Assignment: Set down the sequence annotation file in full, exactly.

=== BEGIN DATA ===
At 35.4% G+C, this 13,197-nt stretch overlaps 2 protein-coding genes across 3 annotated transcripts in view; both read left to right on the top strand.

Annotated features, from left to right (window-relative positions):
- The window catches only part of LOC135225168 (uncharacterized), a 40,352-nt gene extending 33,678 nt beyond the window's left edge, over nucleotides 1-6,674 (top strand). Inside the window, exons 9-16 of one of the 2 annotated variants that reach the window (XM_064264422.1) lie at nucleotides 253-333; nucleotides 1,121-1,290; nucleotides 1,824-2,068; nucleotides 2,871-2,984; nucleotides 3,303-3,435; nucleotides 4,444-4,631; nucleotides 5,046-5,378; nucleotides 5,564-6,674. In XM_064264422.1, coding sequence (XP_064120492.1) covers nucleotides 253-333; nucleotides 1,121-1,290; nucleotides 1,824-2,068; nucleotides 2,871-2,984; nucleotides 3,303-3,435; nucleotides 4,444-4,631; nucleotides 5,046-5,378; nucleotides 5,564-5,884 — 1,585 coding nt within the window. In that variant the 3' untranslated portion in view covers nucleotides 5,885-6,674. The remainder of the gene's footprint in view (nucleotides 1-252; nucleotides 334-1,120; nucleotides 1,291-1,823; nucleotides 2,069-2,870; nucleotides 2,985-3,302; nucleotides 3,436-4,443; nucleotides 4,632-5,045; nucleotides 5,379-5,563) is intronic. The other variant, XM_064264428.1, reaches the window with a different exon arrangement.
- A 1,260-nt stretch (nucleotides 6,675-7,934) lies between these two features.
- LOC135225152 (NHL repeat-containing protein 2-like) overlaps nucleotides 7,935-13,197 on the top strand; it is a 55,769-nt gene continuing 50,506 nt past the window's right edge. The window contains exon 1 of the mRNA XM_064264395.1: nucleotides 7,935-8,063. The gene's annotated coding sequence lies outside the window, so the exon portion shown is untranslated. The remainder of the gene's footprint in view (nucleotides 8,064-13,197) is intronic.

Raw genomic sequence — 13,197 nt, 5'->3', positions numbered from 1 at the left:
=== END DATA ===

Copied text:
At 35.4% G+C, this 13,197-nt stretch overlaps 2 protein-coding genes across 3 annotated transcripts in view; both read left to right on the top strand.

Annotated features, from left to right (window-relative positions):
- The window catches only part of LOC135225168 (uncharacterized), a 40,352-nt gene extending 33,678 nt beyond the window's left edge, over nucleotides 1-6,674 (top strand). Inside the window, exons 9-16 of one of the 2 annotated variants that reach the window (XM_064264422.1) lie at nucleotides 253-333; nucleotides 1,121-1,290; nucleotides 1,824-2,068; nucleotides 2,871-2,984; nucleotides 3,303-3,435; nucleotides 4,444-4,631; nucleotides 5,046-5,378; nucleotides 5,564-6,674. In XM_064264422.1, coding sequence (XP_064120492.1) covers nucleotides 253-333; nucleotides 1,121-1,290; nucleotides 1,824-2,068; nucleotides 2,871-2,984; nucleotides 3,303-3,435; nucleotides 4,444-4,631; nucleotides 5,046-5,378; nucleotides 5,564-5,884 — 1,585 coding nt within the window. In that variant the 3' untranslated portion in view covers nucleotides 5,885-6,674. The remainder of the gene's footprint in view (nucleotides 1-252; nucleotides 334-1,120; nucleotides 1,291-1,823; nucleotides 2,069-2,870; nucleotides 2,985-3,302; nucleotides 3,436-4,443; nucleotides 4,632-5,045; nucleotides 5,379-5,563) is intronic. The other variant, XM_064264428.1, reaches the window with a different exon arrangement.
- A 1,260-nt stretch (nucleotides 6,675-7,934) lies between these two features.
- LOC135225152 (NHL repeat-containing protein 2-like) overlaps nucleotides 7,935-13,197 on the top strand; it is a 55,769-nt gene continuing 50,506 nt past the window's right edge. The window contains exon 1 of the mRNA XM_064264395.1: nucleotides 7,935-8,063. The gene's annotated coding sequence lies outside the window, so the exon portion shown is untranslated. The remainder of the gene's footprint in view (nucleotides 8,064-13,197) is intronic.

Raw genomic sequence — 13,197 nt, 5'->3', positions numbered from 1 at the left: